• The sides of the tongue
  • On the walls of the cheeks
  • The area around the tonsils
  • Under the tongue

Medical Images of Mouth Ulcers

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What Causes Mouth Ulcers?

The exact cause of mouth ulcer sores is unknown, and it can differ from person to person. However, a single mouth ulcer can result from minor injuries to the mouth’s soft tissues. 

Some causes of mouth injuries include:

  • Chewing hard food
  • Poorly fitted dentures
  • Accidentally biting or hurting the inner side of the cheek
  • Brushing teeth roughly
  • Frequent rubbing against a sharp or broken tooth
  • Hot food burns

Some mouth ulcers are triggered by something else, and are typically recurring.

These are some triggers that might cause mouth ulcers to keep coming back:

  • Hormonal changes (like menstruation and pregnancy)
  • Eating certain types of foods, especially spices, citrus fruits, tomatoes, and others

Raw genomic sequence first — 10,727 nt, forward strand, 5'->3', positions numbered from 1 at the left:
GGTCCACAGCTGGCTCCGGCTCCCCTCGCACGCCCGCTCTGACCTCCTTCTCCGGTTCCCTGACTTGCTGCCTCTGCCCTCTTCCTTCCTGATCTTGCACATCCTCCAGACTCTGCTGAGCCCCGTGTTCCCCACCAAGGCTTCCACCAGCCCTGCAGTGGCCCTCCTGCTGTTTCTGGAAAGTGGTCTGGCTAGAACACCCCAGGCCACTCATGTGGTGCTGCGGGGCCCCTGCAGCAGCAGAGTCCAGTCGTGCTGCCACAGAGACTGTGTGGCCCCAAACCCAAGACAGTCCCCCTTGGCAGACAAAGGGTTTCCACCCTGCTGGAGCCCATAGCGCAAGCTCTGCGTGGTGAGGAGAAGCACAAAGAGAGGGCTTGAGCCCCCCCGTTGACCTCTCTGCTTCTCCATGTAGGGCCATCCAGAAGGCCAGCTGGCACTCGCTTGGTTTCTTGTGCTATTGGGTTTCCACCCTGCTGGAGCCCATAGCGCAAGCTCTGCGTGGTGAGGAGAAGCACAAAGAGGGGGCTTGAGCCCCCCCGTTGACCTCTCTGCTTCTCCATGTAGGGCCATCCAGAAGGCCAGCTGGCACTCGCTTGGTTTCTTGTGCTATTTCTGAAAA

• Using toothpaste or mouthwash containing sodium lauryl sulfate.3
  • Fungal, bacterial, or viral infections
  • Lack of vitamins like B-12, iron, zinc, and folate
  • A negative response to a specific type of medication
  • Mouth cancer

Mouth ulcers can also be a sign of other medical conditions, including:

  • Diabetes mellitus
  • Celiac disease (gluten intolerance)
  • Behcet's disease (a condition where the whole body suffers inflammation)
  • Inflammatory bowel disease
  • Weakened immune system
  • Pediatric gingivostomatitis 

Accompanying Symptoms of Mouth Ulcers

Symptoms of mouth ulcers vary. However, the primary sign that indicates a mouth ulcer is a red or white sore in the mouth. The sore might become painful, especially when eating or drinking.